By Jean-Claude Piris, CENTRE FOR EUROPEAN REFORM, 12/01/2016 INFO@CER.ORG.UK | WWW.CER.ORG.UK
Wednesday 24 February 2016, by Carlos San Juan
David Cameron, the British prime minister, has promised a referendum on the United Kingdom’s EU membership before the end of 2017. His government is currently negotiating a series of EU reforms with the other member-states together with, perhaps, special provisions for the UK. Cameron will probably recommend that the British people vote to stay in the European Union. However, if the British reject membership, what would the alternatives be? What kind of political and economic links could be re-established between the UK and the continent after a ‘Brexit’?
The purpose of this policy brief is to sketch out the various legal options that the UK could follow after a decision to quit the EU.1 Some people believe that Brexit would put an end to the UK’s relations with the EU. This policy brief argues the contrary. As the UK would want to maintain access to some or all of the EU’s market, it would have to negotiate a new settlement with the EU. Unfortunately, none of the options that would allow the UK to achieve that objective look palatable.
The United Kingdom might vote to leave the EU in the forthcoming referendum. But the British people may be voting without any clear sense of the alternatives to EU membership. This policy brief considers the various options. An overarching theme is that, if the UK wants access to the single market when it has left the EU, it will have to accept three things: continued budget contributions, continued free movement of labour, and continued supremacy of EU law over British law in the single market.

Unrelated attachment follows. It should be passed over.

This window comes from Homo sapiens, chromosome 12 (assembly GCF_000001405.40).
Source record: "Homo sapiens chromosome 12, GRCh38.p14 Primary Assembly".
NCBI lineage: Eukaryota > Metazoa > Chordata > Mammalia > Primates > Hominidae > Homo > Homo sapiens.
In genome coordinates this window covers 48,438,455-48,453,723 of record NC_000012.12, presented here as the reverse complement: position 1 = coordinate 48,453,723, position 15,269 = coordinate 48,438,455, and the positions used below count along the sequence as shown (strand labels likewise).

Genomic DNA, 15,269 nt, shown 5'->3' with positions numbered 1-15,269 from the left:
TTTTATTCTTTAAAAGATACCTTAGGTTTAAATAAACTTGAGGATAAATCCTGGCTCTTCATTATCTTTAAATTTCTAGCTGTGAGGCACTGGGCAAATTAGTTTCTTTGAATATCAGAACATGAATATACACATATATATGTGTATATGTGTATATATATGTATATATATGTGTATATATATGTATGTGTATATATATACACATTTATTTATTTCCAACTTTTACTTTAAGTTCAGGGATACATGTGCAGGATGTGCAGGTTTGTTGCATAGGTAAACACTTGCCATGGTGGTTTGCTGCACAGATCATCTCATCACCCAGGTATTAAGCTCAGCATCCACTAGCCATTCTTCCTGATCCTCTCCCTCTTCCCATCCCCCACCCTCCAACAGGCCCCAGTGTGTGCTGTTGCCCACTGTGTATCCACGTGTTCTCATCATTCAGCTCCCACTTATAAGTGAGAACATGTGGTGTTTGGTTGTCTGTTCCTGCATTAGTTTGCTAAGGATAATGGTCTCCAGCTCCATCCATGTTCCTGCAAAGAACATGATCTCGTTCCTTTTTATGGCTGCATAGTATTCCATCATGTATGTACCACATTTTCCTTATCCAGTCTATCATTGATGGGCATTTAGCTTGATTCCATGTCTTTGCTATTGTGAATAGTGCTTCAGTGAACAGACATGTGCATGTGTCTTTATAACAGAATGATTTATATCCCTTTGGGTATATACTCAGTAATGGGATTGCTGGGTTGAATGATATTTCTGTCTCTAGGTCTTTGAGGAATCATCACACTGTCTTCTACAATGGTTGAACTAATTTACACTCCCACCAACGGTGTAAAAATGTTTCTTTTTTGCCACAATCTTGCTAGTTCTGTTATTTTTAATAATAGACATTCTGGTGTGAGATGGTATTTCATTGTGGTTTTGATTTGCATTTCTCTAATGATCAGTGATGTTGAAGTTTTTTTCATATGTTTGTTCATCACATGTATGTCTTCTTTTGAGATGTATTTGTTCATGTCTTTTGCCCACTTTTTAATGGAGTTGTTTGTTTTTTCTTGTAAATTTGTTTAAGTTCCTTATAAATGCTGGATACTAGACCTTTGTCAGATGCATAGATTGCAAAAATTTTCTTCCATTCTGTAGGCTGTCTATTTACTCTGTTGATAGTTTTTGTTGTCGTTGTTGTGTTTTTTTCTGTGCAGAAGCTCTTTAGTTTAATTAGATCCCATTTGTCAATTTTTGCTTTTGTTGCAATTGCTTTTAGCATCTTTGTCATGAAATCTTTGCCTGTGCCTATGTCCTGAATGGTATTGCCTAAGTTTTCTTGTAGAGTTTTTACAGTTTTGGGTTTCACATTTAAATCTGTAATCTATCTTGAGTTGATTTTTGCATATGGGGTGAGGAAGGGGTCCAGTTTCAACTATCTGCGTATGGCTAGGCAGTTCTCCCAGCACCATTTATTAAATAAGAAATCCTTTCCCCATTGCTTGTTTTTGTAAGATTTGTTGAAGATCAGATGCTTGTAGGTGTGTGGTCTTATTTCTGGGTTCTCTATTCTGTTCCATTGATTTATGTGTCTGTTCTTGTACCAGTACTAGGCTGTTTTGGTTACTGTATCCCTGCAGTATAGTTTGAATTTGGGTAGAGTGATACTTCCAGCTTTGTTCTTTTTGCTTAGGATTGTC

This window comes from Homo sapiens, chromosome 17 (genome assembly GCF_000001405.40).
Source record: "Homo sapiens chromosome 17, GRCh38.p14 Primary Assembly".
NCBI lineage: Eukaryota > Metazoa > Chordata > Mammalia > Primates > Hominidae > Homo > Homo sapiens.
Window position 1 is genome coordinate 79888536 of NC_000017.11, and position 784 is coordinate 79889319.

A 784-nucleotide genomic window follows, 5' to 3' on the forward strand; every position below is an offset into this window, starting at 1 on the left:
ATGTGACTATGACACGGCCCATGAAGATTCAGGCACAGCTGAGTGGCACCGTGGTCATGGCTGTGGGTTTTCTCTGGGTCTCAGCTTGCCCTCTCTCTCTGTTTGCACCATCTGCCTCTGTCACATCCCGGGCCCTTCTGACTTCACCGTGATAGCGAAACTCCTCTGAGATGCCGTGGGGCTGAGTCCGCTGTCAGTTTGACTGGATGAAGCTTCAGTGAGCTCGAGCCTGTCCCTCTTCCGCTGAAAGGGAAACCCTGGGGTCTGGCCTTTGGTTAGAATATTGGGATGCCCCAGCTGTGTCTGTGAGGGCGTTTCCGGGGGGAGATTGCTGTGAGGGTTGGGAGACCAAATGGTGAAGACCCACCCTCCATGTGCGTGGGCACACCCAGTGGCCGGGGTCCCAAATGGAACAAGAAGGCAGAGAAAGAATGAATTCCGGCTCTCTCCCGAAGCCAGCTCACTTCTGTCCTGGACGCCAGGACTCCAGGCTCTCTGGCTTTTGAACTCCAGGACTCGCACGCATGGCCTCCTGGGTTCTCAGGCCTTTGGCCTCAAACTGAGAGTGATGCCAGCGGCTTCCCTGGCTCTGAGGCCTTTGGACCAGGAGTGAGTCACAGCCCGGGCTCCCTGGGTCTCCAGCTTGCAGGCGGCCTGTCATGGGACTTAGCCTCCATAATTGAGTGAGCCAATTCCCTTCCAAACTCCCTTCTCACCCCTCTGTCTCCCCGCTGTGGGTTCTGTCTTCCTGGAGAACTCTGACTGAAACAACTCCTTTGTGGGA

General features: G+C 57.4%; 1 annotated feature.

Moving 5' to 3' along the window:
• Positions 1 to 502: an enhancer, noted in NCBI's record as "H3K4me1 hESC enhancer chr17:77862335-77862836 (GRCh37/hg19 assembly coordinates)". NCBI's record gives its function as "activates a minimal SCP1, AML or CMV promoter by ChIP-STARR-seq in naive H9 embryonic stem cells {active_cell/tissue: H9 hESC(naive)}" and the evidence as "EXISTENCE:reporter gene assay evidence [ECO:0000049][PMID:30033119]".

Some British eurosceptics believe that Britain could negotiate a special status of ‘half-membership’, whereby the UK would remain a full, voting member of the single market, but ditch most other EU policies. However, this would require the existing treaties – which allow no such special status – to be revised, which is not a viable possibility at the moment. In any case, most member-states and the EU institutions believe that allowing such a status for Britain could provoke similar requests from others, possibly leading the entire Union to unravel. So half-membership is not an option.
After a vote to leave, the UK must invoke Article 50 of the Treaty on European Union, which could lead to several alternatives to membership. One simple option would be for Britain to join the European Economic Area (EEA) – the ‘Norwegian’ option. Britain would then be outside the common agricultural and fisheries policies. But its economic relationship with the EU would not change significantly: it would pay nearly as much into the budget as it does today, free movement of labour would continue, and the UK would have to apply the single market’s rules and regulations without having a vote on them.
Most other options would involve the negotiation of a withdrawal treaty between the UK and the EU. One possibility would be a withdrawal treaty leading to a customised relationship. The best possible outcome for the British, under this option, would be something akin to the Norwegian option but without EEA membership. Britain would gain as much access to the single market as it was prepared to accept EU rules, without having a vote on them; to make payments into the EU budget; and to tolerate free movement of labour.